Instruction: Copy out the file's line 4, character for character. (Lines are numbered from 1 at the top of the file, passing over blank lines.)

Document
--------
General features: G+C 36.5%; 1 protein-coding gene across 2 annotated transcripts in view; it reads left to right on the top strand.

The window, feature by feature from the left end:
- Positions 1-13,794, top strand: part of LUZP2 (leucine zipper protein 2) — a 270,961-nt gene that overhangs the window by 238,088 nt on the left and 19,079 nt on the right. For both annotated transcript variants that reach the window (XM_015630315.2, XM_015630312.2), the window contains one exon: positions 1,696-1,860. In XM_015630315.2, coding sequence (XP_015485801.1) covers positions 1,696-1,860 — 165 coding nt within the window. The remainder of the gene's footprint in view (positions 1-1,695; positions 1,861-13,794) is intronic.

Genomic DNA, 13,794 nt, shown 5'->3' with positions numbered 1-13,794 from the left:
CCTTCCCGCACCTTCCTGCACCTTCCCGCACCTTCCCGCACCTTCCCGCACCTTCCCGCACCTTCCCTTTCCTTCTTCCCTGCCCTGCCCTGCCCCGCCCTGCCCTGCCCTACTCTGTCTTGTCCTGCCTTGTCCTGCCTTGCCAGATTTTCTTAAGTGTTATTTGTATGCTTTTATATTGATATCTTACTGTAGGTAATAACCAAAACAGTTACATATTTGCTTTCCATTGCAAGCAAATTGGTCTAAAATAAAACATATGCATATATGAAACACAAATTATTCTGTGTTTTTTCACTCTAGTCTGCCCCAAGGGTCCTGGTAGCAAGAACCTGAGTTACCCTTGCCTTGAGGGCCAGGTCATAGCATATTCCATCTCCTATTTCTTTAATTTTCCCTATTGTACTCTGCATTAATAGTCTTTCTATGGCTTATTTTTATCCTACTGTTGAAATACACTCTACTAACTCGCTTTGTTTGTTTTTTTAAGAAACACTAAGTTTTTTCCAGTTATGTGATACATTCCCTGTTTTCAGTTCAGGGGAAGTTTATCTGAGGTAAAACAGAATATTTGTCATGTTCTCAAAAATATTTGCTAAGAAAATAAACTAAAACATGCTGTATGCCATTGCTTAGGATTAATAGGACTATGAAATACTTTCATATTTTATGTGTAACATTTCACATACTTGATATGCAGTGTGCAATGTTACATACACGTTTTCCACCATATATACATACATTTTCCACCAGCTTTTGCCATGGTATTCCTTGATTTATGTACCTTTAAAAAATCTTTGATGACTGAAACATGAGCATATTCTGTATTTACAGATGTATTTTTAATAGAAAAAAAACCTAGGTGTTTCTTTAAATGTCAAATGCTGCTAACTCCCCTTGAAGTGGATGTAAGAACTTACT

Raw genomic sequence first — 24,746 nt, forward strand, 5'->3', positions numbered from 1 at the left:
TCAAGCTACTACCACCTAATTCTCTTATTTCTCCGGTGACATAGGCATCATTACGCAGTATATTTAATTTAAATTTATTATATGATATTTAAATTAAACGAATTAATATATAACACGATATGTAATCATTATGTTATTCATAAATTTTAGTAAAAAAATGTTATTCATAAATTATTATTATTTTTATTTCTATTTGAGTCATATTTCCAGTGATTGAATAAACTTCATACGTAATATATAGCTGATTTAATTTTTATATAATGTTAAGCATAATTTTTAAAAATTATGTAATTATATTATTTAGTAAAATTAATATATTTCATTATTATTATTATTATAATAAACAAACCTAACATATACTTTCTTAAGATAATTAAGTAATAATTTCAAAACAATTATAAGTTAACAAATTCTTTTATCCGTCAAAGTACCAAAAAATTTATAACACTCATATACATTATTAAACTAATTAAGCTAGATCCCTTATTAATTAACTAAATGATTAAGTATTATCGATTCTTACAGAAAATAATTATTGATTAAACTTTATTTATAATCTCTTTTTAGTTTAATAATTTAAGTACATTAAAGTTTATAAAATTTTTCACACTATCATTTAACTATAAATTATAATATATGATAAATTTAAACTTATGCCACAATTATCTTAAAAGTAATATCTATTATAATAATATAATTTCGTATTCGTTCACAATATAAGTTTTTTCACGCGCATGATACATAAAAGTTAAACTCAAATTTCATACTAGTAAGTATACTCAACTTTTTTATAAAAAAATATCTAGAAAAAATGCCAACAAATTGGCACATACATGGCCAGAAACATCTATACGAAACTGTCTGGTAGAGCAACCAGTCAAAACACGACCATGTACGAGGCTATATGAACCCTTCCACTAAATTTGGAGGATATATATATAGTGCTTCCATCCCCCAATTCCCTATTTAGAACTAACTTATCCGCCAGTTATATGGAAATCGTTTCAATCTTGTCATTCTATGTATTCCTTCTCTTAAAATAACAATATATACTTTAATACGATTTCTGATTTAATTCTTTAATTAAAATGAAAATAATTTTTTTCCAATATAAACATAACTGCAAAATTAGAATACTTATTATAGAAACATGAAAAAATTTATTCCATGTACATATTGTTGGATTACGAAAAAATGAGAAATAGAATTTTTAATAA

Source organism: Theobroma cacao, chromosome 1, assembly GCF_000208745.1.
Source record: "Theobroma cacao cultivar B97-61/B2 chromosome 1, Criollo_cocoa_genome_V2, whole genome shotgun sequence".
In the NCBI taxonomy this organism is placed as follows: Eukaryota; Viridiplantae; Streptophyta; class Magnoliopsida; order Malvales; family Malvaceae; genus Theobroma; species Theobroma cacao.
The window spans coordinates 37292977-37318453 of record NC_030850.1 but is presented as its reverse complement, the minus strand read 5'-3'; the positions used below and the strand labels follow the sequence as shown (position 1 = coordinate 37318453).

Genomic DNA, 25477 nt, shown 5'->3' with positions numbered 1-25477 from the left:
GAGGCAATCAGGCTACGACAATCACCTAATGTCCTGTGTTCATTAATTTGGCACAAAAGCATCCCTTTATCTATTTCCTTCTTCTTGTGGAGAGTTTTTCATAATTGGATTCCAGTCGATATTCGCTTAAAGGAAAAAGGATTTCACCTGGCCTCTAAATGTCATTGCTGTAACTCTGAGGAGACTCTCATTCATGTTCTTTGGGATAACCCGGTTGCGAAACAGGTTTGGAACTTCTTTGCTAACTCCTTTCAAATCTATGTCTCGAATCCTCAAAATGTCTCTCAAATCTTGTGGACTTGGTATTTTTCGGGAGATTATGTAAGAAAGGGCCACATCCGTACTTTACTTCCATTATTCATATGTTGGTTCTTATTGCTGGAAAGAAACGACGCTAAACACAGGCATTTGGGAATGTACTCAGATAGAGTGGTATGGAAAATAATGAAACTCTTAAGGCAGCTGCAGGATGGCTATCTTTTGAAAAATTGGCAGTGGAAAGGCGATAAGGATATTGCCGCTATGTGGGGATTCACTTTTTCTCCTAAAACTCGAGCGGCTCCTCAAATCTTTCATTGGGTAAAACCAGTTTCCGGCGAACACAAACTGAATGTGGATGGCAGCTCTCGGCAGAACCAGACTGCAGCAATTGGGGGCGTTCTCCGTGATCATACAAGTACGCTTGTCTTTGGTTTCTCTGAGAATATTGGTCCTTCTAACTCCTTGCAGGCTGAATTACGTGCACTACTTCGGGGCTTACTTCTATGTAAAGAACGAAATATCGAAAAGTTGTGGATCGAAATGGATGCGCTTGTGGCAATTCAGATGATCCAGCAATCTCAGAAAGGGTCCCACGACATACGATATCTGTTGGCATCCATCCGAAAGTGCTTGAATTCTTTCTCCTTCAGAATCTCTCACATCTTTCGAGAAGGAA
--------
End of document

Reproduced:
Genomic DNA, 13,794 nt, shown 5'->3' with positions numbered 1-13,794 from the left: